Pfizer/BioNTech Covid-19 vaccine safe for primary schoolkids


Clinical trial results have demonstrated that the Pfizer-BioNTech Covid-19 vaccine is safe to be used in children aged five to 11 years. — AFP

Pfizer and BioNTech said on Sept 20 (2021) that clinical trial results showed their Covid-19 vaccine is safe and produces a robust immune response in children aged five to 11.

The vaccine would be administered at a lower dosage than for people over 12, they said.

“In participants five to 11 years of age, the vaccine was safe, well tolerated and showed robust neutralising antibody responses,” the companies said in a joint statement.

They plan to submit their data to regulatory bodies in the European Union, the United States and around the world “as soon as possible”.

Brown University School of Public Health dean and a leading Covid expert in the US Dr Ashish Jha called it the “good news” many parents had been waiting for.

If all goes well and approval follows, “my 9-year will get a shot by Halloween!” he tweeted.

The trial results are the first of their kind for children under 12, with a Moderna trial for six- to 11-year-olds still ongoing.

Both the Pfizer/BioNTech and Moderna jabs are already being administered to adolescents over 12 in several countries, as well as to adults around the globe.

Although children are considered less at risk for severe Covid-19, there are concerns that the highly contagious SARS-CoV-2 Delta variant could lead to more serious cases.

Inoculating children is also seen as key to keeping schools open and helping end the pandemic.

“We are eager to extend the protection afforded by the vaccine to this younger population,” said Pfizer chief executive officer Albert Bourla.

Kids in the five to 11 years age group received a two-dose regimen of 10mcg in the trial, compared with 30mcg for older age groups, the companies said.

The shots were given 21 days apart.

The 10mcg dose was “carefully selected as the preferred dose for safety, tolerability and immunogenicity” for that age group, the statement said.

The side effects were “generally comparable to those observed in participants 16 to 25 years of age”, it added.

Among the most commonly reported side effects in the past have been pain and swelling at the injection site, as well as headache, chills and fever.

The statement made no mention of the rare side effect of myocarditis – an inflammation of the heart muscle that has been linked to the vaccine, mostly among younger males.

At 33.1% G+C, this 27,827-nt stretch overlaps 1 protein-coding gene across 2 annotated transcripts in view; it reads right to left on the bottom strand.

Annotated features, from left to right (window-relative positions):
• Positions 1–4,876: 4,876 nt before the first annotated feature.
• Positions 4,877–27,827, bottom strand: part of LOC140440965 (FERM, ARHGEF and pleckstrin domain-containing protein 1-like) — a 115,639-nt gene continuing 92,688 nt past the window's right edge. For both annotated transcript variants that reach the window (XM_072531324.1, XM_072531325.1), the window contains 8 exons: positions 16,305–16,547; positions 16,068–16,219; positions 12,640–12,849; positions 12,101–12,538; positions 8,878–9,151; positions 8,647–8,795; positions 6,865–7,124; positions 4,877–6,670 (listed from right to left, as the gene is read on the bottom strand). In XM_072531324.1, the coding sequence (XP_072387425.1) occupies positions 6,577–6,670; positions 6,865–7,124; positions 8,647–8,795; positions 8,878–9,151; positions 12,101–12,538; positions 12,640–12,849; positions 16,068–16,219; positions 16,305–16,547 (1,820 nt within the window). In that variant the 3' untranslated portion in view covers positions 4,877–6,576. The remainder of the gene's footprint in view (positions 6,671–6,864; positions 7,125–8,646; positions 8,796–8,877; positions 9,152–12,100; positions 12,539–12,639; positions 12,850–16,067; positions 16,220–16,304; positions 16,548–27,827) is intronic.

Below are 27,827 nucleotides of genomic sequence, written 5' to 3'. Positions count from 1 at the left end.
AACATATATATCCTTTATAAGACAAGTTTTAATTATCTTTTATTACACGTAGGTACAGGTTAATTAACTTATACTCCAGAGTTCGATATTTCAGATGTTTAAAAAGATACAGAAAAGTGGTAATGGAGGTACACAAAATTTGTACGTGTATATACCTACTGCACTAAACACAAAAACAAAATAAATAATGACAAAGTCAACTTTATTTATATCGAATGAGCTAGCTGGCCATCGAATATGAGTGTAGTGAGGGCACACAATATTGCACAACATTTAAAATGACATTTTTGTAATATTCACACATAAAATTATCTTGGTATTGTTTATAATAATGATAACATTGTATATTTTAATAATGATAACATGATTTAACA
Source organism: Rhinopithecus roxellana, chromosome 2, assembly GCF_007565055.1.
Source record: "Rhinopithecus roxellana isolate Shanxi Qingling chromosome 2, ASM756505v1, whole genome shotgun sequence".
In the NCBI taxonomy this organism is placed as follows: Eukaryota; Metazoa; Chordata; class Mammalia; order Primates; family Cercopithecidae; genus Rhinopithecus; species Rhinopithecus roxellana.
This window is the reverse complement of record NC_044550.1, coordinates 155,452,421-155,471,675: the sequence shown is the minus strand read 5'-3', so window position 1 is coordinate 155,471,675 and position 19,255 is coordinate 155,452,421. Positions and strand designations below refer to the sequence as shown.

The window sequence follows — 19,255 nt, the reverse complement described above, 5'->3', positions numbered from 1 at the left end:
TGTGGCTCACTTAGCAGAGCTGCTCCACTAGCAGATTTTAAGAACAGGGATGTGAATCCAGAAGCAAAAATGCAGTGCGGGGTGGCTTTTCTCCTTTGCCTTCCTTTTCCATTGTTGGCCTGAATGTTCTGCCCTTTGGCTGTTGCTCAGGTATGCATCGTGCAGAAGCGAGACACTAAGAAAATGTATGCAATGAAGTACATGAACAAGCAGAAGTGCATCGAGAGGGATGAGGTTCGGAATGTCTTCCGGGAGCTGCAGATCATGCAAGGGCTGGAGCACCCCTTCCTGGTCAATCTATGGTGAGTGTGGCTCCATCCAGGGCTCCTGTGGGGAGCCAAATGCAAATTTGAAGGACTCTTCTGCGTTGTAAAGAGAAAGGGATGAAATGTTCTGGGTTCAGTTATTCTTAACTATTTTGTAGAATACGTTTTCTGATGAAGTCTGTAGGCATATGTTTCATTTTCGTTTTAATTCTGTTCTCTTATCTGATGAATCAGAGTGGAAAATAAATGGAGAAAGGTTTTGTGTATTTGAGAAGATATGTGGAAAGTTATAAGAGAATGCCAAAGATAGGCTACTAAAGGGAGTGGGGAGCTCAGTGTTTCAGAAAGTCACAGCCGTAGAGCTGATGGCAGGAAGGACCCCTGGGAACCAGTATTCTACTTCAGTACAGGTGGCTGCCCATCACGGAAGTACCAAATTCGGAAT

The Pfizer/BioNTech vaccine received full, formal approval in the US in August (2021), and has therefore been technically available to younger children if prescribed by a doctor in that country.

But US authorities have cautioned against doing this until the safety data was in.

The US Food and Drug Administration (FDA) said in a statement earlier this month (September 2021) that it would “carefully” review emergency authorisation requests for vaccines for under-12s, a process it expected to take “weeks, rather than months”.

Israel has already given special authorisation to vaccinate children aged five to 11 who are “at significant risk of serious illness or death” from Covid-19, using the Pfizer/BioNTech jab at the lower dosage.

Pfizer and BioNTech are also trialling their vaccine on infants aged six months to two years, and on children aged two to five.

The topline results for those trials are expected “as soon as” the fourth quarter of this year (2021), the companies said.

All together, up to 4,500 children aged six months to 11 years have enrolled in the Pfizer/BioNTech Covid-19 vaccine trials in the US, Finland, Poland and Spain.

Like its Moderna rival, the Pfizer jab is based on novel mRNA (messenger ribonucleic acid) technology that delivers genetic instructions to cells to build the coronavirus spike protein, in order to evoke antibodies when the recipients encounter the real virus. – AFP

Article type: metered
User Type: anonymous web
User Status:
Campaign ID: 46
Cxense type: free
User access status: 3
Join our Telegram channel to get our Evening Alerts and breaking news highlights

Next In Health

Why back pain is so common during pregnancy
Aspirin no longer recommended for certain heart disease risks
Using artificial intelligence to detect irregular heartbeat
Go for early surgery if arthritic drugs not working
Grandparents vs parents: who has the last say?
Shedding light on how fat cells link to diabetes
Most people prefer a calm life over an exciting one, study shows
Simple steps to staying mentally healthy in these trying pandemic times
Gum disease can raise your blood sugar levels Premium
Are you using the self-testing Covid-19 kits correctly?

Others Also Read